With respect to the Report, it goes wrong in its first sentence when it insists that it is important to protect “two forms of security: national security and personal privacy.”  The key mistake here is to write as if both forms of security are of equal dignity when they are not.  To be sure, the Fourth Amendment does refer to “[t]he right of the people to be secure in their persons, houses, papers, and effects, against unreasonable searches and seizures,” but the word security in this context referred in all probability to the situation that the full scale search under a general warrant that had been held in Entick v. Carrington (1765) to expose the government to an action in trespass for damages caused by the mayhem that the defendants imposed on the plaintiff’s premises.

Keep matters in perspective. No one doubts that data protection is an important issue, but it is a flight of fancy to treat the collection of metadata as the equivalent to an all-out body cavity or house search, let alone the widespread devastation that an armed attack could wreak against the United States.  The danger of this comparison is that it leads to a false assessment of the relative cost of two kinds of error, such that people will now give the privacy interest a greater weight that in turn will lead to its greater protection.

At this point, the Report thus compounds two errors.  It attaches too much weight to privacy, and gives too little attention to the weak evidence on abuse that should be at the center of the Report. Many of the recommendations that follow from this incorrect way of setting up the problem thus lead to a weakening of the surveillance system without any material improvement in the overall operation of the system.

To mention just one, there is no reason whatsoever to strip the government of the power to store the metadata on its own computers and to enter into cooperative agreements with the major telephone and data companies to be the prime repository of information.  Divided control over secret information is a presumptive bad for two reasons: First, it leads to a higher probability of leaks given the added vulnerabilities that are always introduced at any new interface. Second, should that leak happen it becomes harder to find out its source, and harder therefore to make needed corrections within the system.  Yet, there is no offsetting privacy gain that justifies this departure for current practices.

The same can be said of the President’s own remarks.  He acknowledges that the Task Force found no evidence of actual abuse, but insisted that “potential” abuse was also a problem.  That observation is trivially correct and practically wrong because it encourages effort to fix things that are not broken in ways that can harm the overall operation of the system.  Thus the first changes by the President are these:

“Effective immediately, we will only pursue phone calls that are two steps removed from a number associated with a terrorist organization, instead of the current three, and I have directed the attorney general to work with the Foreign Intelligence Surveillance Court so that during this transition period, the database can be queried only after a judicial finding or in the case of a true emergency.”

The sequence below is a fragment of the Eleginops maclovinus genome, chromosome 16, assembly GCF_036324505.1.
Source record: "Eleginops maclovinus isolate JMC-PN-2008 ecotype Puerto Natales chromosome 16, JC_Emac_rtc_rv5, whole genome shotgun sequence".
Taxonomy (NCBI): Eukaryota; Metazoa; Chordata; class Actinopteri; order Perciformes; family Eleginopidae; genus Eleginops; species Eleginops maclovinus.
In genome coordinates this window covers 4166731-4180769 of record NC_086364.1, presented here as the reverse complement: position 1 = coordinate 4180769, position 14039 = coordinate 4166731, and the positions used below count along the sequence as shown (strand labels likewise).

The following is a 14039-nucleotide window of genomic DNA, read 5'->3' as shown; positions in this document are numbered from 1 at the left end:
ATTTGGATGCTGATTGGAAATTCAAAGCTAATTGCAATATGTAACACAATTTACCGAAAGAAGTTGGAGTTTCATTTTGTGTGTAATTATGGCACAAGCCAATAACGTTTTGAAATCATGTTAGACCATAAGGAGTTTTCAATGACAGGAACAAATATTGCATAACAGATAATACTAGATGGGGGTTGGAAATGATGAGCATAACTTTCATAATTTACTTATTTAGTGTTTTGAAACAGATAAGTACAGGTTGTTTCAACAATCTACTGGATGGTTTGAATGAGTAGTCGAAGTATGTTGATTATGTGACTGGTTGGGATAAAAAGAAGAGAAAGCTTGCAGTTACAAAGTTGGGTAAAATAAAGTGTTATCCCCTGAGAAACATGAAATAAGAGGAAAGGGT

But why? If the third link in a phone call chain should be tracked for operational reasons, what reason is there to stop its use when we already know that the separation between collection and use has been maintained correctly? Any breach in this system should be countered by keeping the separation secure, not in reducing the information that is needed. Second, there is no reason for the president to raise the standard for looking at information to that which requires a judicial finding or a true emergency, if that pairing is meant to slow down access. What is really needed are safeguards against leaks, which was not taken up in his speech.

An Orwellian Moment In conclusion, I am dismayed by the hostile reception that his speech has received from the libertarian side, where it is all too common to denounce his indecisive actions in Orwellian terms.  For those who believe that the collection of data American style reaches that Orwellian level, I suggest that they spend a bit of time in China where in fact every conversation can be tracked in real time by government operatives without any safeguards or compunction whatsoever, where the omnipresent government drives a massive level of civil distress. Or think of the nonstop Soviet systems of surveillance with the same totalitarian effects.  And recall that in these cases, surveillance routinely leads to arbitrary arrest, fine, or loss of gainful employment.  The problem is quite simply that the harsh, near hysterical, denunciations of current NSA practices are blind to these critical differences.

This thermonuclear attack on the current system means that we shall run out of superlatives to deal with actions that are truly dangerous. And it misdirects current popular criticism, which should be placed at the doorstep of the Internal Revenue Service whose serious and systematic abuses now get a free pass. When questions turn on relative rates of error, there is always room for fine-tuning key institutional arrangements. But the full throated denunciation of the NSA sheds far more heat than light on national security issues.  We need to do much better as a nation. 

About the Author(s)

Richard A. Epstein

Laurence A. Tisch Professor of Law at New York University School of Law, Peter and Kirsten Bedford Senior Fellow at the Hoover Institution, James Parker Hall Distinguished Service Professor of Law Emeritus and Senior Lecturer at the University of Chicago Follow him on Twitter (@RichardAEpstein).